Documents allege that Kramer then pointed a handgun at DeBock and fired one bullet, which struck DeBock’s left thigh. The bullet entered the front of the left thigh and exited the front of the left thigh. DeBock realized he had been shot with a bullet and not a paint ball. Sgt. DeBock fired his handgun in Kramer’s direction as Kramer was driving away.
Court documents say Kramer then fled southbound towards the exit. Both police officers pursued. Eaton lost sight of the vehicle but came upon it again as Kramer had slowed and appeared to be waiting for the police cars. Kramer then drove southbound on SR 203 at high speed followed by both police cars.
At that time, surrounding agencies were informed, including the King County Sheriff’s Office (KCSO), which became involved in the pursuit, charging documents said. Dispatch told DeBock to return to the church to meet the Duvall Fire Department for treatment for his injuries. He was transported to Evergreen Hospital and released several hours later.
Minutes after other agencies’ patrol cars began to arrive, King County Sheriff’s Officer Denny Gulla became involved in the pursuit in the area of the Tolt River Bridge on SR 203. Sgt. Gulla drove his patrol car in front of Kramer’s vehicle, charging papers stated. Gulla said they were going 70 m.p.h. and he was about 2-3 car lengths in front when a “projectile” came through his rear window, shattering it, and hit his interior rearview mirror, breaking it and missing his head by less than a foot.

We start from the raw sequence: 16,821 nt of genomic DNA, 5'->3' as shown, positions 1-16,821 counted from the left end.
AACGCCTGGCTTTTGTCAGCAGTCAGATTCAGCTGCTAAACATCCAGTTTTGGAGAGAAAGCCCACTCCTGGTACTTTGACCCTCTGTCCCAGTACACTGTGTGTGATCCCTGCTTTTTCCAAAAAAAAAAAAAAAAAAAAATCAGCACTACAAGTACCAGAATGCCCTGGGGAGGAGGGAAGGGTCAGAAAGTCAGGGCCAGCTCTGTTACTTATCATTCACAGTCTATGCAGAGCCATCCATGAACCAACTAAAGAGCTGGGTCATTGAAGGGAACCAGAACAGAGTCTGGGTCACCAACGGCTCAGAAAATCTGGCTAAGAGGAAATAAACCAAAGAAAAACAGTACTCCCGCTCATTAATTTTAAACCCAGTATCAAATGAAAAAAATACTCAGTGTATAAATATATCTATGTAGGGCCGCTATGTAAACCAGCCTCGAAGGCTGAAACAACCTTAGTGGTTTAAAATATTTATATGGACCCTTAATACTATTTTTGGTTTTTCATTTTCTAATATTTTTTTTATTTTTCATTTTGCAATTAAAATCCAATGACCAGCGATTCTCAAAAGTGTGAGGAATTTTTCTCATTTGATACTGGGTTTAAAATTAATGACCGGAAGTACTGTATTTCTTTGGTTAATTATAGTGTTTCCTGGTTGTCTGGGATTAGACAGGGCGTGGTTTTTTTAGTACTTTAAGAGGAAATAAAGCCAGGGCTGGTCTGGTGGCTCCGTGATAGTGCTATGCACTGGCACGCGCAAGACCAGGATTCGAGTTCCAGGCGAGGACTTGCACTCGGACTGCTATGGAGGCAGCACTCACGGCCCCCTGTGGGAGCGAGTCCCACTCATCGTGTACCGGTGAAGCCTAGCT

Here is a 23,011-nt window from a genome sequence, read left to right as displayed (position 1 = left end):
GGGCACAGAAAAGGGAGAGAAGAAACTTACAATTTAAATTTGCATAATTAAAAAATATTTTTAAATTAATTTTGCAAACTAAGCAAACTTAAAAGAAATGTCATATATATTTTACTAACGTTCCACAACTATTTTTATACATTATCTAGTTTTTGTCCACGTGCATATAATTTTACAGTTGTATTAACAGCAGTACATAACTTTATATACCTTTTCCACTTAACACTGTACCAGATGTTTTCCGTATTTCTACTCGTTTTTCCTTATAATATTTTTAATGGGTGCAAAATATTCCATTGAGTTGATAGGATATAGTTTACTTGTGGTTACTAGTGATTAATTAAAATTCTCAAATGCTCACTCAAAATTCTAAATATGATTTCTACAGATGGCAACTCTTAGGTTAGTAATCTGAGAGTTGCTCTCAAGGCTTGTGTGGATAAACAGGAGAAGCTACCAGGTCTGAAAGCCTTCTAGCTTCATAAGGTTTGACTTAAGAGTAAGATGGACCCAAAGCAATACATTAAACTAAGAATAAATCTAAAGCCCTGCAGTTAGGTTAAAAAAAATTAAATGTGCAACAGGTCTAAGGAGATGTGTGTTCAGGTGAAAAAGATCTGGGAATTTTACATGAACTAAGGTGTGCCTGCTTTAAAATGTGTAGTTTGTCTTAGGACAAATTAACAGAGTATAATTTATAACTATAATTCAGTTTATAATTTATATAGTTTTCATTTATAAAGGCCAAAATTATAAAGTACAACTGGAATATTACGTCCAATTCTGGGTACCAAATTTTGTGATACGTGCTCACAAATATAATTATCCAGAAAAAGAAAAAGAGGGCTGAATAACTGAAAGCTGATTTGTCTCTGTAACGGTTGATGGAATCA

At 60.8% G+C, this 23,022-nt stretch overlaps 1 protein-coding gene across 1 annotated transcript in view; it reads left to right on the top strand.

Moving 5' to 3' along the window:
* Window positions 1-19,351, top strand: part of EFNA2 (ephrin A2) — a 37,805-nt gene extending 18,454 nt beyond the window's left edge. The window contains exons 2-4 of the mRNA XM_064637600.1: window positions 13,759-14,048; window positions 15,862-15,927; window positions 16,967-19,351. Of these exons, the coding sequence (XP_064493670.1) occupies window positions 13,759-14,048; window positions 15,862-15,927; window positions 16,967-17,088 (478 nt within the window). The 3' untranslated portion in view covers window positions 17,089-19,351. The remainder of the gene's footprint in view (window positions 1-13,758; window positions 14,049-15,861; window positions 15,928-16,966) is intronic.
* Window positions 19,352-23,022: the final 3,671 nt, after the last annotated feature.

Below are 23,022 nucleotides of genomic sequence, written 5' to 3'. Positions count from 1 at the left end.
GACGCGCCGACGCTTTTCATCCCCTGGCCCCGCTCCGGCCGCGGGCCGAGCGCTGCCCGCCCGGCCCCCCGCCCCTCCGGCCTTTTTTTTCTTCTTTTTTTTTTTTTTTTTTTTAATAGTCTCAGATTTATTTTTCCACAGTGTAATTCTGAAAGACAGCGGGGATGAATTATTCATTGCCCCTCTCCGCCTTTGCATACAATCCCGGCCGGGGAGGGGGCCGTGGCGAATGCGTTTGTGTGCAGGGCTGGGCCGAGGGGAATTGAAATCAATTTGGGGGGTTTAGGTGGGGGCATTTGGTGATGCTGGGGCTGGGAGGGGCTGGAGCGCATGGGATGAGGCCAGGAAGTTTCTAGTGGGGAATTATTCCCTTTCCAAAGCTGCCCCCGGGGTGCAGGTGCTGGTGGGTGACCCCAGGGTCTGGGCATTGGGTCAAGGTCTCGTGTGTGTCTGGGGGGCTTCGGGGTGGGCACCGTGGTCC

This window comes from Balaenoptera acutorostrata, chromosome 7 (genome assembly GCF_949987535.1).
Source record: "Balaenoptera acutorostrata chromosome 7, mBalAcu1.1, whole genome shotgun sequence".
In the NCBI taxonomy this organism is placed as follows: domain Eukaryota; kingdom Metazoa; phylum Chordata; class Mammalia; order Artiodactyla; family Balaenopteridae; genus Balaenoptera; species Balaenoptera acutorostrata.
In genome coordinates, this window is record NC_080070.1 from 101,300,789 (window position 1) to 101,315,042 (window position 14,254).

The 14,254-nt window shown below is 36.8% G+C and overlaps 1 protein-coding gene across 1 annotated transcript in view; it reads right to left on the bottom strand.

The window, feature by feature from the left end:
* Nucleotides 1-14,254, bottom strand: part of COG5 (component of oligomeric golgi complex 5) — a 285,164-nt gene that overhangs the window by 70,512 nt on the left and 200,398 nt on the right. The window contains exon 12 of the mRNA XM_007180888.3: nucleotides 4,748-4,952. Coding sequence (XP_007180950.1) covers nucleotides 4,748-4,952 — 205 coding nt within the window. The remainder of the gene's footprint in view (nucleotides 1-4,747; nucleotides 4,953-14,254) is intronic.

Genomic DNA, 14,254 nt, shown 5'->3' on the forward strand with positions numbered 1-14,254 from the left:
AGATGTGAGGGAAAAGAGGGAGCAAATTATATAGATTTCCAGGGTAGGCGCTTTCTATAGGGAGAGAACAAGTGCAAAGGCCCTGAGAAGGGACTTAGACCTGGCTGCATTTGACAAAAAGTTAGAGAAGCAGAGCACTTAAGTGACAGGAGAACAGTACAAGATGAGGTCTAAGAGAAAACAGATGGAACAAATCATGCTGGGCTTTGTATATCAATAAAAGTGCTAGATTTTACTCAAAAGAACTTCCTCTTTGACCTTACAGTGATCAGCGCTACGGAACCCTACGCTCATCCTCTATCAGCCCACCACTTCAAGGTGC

A spike strip was deployed which stopped the vehicle near 5527 Preston-Fall City Road SE. Kramer exited the Tahoe armed with a .45-caliber handgun and a knife. He ignored all commands given to him by police. He was shot several times with less than lethal rounds which did not seem to have any effect, documents said.
The KCSO SWAT team responded. There was a 2-3 hour standoff, during which Kramer pulled the knife out of its sheath and fired several rounds, but none at any of the officers, court documents said. Kramer was eventually taken into custody.
Bail has not yet been set because Kramer declined to come to court for his first appearance on Sept. 17. He is being held in the King County Jail. Arraignment is set for Oct. 2 at the King County Courthouse, said King County Prosecutor’s Office spokesman Dan Donohoe.
Meanwhile, Sgt. DeBock is at home and expected to make a full recovery. He has received an overwhelming amount of support from the community in the form of cards and Facebook postings. DeBock is an 11-year veteran of the Duvall Police Department whose duties include firearms instruction, field training and background investigation.
Sgt. Batiot said his injuries could have been so much worse. “His cell phone, which he had in his pocket, actually deflected the bullet,” she said.
Describing the incident, she made a particularly nerve-wracking point that, during the initial chase, the alleged shooter had slowed down at the bottom of Cherry Valley Road, “and was lying in wait like a predator.”
Even Duvall’s fire chief, David Burke, responded to the call. He was in the aid unit that treated DeBock, and went with him to the hospital, where he sat with the sergeant until he was sure he would be okay. “Thigh injuries can be very serious because the femoral artery is there,” he said. “I think I got home at about 4:30 in the morning.”
Cards and letters to Sgt. DeBock can be sent to the Duvall Police Department at PO Box 1500, Duvall, WA 98019. The sergeant has also issued a public statement, which reads: “I just want the community to know that I appreciate all their thoughts and prayers. I am proud to be associated with such a caring community. It means a lot.”